• Upper School Latin American Students Organization (LASO)

    LASO provides a space for students who identify with Latin American origins to celebrate their cultural and ethnic diversity, discuss local and national issues that affect them and educate the school and the community at large about their cultures and issues that affect Latinos at large.
  • Upper School Men of Color Heritage Affinity (MOCHA)

    MOCHA provides an open, student-run space for young men of color to gather and talk about different topics related to their experience. This organization aims to develop the voice of young men of color in the school.
  • Upper School Positive Racial Identity through Education (PRIDE)

    PRIDE fosters development in Parker’s Upper School student body, centers and amplifies marginalized voices, stimulates interest and awareness among the Parker community in central program themes and forms relationships with individuals and organizations who share common goals and mission.
  • Upper School Students Affirming Gender Equality (SAGE)

    SAGE provides a safe discussion space for Upper School students to explore current issues surrounding gender and sexuality.

Parent Education

Education thrives when parents trust the school, the students and other parents with a spirit of open-mindedness, a respect for diversity and generosity with time, ideas and resources. Annual parent education opportunities help further the partnership between home and community.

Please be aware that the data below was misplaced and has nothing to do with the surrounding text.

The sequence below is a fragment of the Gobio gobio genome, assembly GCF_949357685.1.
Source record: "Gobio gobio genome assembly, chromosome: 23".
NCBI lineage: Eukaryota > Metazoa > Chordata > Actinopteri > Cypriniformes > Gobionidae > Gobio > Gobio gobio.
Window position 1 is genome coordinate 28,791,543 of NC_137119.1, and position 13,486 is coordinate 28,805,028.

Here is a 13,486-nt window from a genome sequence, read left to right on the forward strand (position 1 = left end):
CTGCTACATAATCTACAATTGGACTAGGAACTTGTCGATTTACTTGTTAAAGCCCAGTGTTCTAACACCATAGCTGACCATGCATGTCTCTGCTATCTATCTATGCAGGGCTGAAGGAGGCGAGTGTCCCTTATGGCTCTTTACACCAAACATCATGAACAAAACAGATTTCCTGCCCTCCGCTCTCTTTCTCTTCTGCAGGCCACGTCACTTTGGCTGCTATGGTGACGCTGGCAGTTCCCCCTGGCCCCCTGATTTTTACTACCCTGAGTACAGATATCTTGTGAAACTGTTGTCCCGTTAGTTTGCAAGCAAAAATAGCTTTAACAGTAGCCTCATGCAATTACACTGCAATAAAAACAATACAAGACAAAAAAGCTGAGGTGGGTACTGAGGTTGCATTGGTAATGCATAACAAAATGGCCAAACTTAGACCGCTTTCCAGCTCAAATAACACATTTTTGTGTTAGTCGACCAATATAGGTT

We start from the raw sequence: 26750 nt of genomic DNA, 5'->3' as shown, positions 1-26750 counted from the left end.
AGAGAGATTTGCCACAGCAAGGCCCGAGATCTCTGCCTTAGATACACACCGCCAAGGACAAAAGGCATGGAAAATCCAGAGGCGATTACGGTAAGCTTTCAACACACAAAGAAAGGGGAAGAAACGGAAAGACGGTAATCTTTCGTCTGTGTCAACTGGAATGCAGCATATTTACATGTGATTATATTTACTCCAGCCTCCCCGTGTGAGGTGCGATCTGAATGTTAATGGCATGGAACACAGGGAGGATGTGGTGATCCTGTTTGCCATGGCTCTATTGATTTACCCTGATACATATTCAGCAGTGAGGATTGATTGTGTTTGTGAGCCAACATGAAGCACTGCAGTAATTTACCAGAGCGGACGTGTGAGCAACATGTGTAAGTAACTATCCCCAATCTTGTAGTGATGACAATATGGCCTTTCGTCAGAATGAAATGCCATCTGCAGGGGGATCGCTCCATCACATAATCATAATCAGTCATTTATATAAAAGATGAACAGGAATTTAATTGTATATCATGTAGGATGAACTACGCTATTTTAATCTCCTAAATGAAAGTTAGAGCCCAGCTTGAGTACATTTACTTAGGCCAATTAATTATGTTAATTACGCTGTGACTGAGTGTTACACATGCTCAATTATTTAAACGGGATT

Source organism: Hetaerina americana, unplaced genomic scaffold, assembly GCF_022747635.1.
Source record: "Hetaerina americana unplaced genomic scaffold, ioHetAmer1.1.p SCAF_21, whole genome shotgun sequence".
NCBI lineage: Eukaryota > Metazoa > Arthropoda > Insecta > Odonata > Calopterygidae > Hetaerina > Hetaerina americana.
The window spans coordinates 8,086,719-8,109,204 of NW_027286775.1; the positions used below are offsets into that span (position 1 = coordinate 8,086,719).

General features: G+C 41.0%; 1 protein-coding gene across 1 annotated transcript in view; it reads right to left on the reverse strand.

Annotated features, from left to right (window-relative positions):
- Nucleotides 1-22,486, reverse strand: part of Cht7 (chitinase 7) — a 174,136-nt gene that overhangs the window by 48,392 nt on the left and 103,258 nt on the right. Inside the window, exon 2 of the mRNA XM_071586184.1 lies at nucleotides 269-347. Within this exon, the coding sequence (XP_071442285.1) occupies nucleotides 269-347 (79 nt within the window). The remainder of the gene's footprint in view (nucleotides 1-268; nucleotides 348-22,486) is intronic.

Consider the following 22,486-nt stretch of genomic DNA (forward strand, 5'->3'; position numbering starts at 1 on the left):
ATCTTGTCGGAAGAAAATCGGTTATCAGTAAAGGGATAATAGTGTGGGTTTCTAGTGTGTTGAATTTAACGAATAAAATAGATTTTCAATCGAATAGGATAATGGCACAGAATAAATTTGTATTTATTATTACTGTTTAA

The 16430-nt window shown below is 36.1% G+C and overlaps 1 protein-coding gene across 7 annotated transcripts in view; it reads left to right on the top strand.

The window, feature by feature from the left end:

List of 3 items.

  • Lower and Intermediate School Diversity Dialogues

    These interactive workshops provide a time and space for Lower School Faculty and members of Parker’s schoolwide Diversity, Equity and Inclusion department to explore concepts of identity, and how to begin and sustain developmentally-appropriate conversations with their students.
  • Parent SEED Meetings (Seeking Educational Equity and Diversity)

    SEED is a peer-led professional development program that promotes change through self-reflection and interpersonal dialogue and builds capacity for more equitable curriculum, campuses, workplaces and communities.
  • Parent Workshop on Identity Development with Dr. Derrick Gay

    This important workshop invites parents and guardians to consider “Will Your Child Be Ready for Success in the 21st Century?” by discussing how many parents inadvertently prepare their children to live in the childhood world they grew up in, rather than the 21st-century global society that children will inherit – globalization, changing demographics in the United States and a more collaborative workforce. The ability to communicate effectively across difference is a non-negotiable for 21st-century global citizens who will matriculate into an international collegiate experience and a multicultural professional and social environment.
Francis W. Parker School educates students to think and act with empathy, courage and clarity as responsible citizens and leaders in a diverse democratic society and global community.